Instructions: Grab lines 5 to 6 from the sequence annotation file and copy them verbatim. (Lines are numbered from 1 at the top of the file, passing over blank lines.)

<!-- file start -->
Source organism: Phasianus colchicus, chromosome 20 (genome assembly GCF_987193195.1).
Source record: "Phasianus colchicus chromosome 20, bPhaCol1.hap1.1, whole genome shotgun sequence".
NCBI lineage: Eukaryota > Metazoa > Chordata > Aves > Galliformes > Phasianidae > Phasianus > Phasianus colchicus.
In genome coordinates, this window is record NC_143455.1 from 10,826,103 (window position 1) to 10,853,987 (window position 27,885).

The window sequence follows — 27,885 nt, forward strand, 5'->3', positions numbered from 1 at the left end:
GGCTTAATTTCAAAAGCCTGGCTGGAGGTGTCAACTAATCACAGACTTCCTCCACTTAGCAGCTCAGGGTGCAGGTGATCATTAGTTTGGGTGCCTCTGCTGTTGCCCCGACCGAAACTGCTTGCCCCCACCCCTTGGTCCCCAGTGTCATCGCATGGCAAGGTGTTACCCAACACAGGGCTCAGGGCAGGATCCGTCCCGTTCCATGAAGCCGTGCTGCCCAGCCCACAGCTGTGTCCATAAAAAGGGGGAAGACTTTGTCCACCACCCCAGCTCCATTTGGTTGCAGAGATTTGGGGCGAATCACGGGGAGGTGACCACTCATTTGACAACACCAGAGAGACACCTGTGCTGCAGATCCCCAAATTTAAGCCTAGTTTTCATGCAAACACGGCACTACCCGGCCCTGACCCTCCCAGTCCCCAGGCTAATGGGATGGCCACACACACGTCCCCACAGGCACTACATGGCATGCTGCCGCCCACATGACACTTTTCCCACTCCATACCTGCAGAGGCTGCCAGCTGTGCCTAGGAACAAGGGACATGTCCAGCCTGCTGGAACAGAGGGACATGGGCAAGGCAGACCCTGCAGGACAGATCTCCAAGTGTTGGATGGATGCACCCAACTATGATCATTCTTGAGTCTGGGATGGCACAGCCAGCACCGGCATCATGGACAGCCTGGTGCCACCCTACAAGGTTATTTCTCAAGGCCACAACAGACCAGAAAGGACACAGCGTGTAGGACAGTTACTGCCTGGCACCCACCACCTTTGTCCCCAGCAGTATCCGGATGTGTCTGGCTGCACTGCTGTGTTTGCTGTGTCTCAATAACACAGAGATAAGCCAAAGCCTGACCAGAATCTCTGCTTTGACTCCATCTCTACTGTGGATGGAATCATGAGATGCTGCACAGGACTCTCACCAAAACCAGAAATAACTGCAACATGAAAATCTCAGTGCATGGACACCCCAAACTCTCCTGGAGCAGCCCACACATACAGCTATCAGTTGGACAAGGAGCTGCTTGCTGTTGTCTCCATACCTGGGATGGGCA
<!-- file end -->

The window sequence follows — 27,885 nt, forward strand, 5'->3', positions numbered from 1 at the left end:
GGCTTAATTTCAAAAGCCTGGCTGGAGGTGTCAACTAATCACAGACTTCCTCCACTTAGCAGCTCAGGGTGCAGGTGATCATTAGTTTGGGTGCCTCTGCTGTTGCCCCGACCGAAACTGCTTGCCCCCACCCCTTGGTCCCCAGTGTCATCGCATGGCAAGGTGTTACCCAACACAGGGCTCAGGGCAGGATCCGTCCCGTTCCATGAAGCCGTGCTGCCCAGCCCACAGCTGTGTCCATAAAAAGGGGGAAGACTTTGTCCACCACCCCAGCTCCATTTGGTTGCAGAGATTTGGGGCGAATCACGGGGAGGTGACCACTCATTTGACAACACCAGAGAGACACCTGTGCTGCAGATCCCCAAATTTAAGCCTAGTTTTCATGCAAACACGGCACTACCCGGCCCTGACCCTCCCAGTCCCCAGGCTAATGGGATGGCCACACACACGTCCCCACAGGCACTACATGGCATGCTGCCGCCCACATGACACTTTTCCCACTCCATACCTGCAGAGGCTGCCAGCTGTGCCTAGGAACAAGGGACATGTCCAGCCTGCTGGAACAGAGGGACATGGGCAAGGCAGACCCTGCAGGACAGATCTCCAAGTGTTGGATGGATGCACCCAACTATGATCATTCTTGAGTCTGGGATGGCACAGCCAGCACCGGCATCATGGACAGCCTGGTGCCACCCTACAAGGTTATTTCTCAAGGCCACAACAGACCAGAAAGGACACAGCGTGTAGGACAGTTACTGCCTGGCACCCACCACCTTTGTCCCCAGCAGTATCCGGATGTGTCTGGCTGCACTGCTGTGTTTGCTGTGTCTCAATAACACAGAGATAAGCCAAAGCCTGACCAGAATCTCTGCTTTGACTCCATCTCTACTGTGGATGGAATCATGAGATGCTGCACAGGACTCTCACCAAAACCAGAAATAACTGCAACATGAAAATCTCAGTGCATGGACACCCCAAACTCTCCTGGAGCAGCCCACACATACAGCTATCAGTTGGACAAGGAGCTGCTTGCTGTTGTCTCCATACCTGGGATGGGCA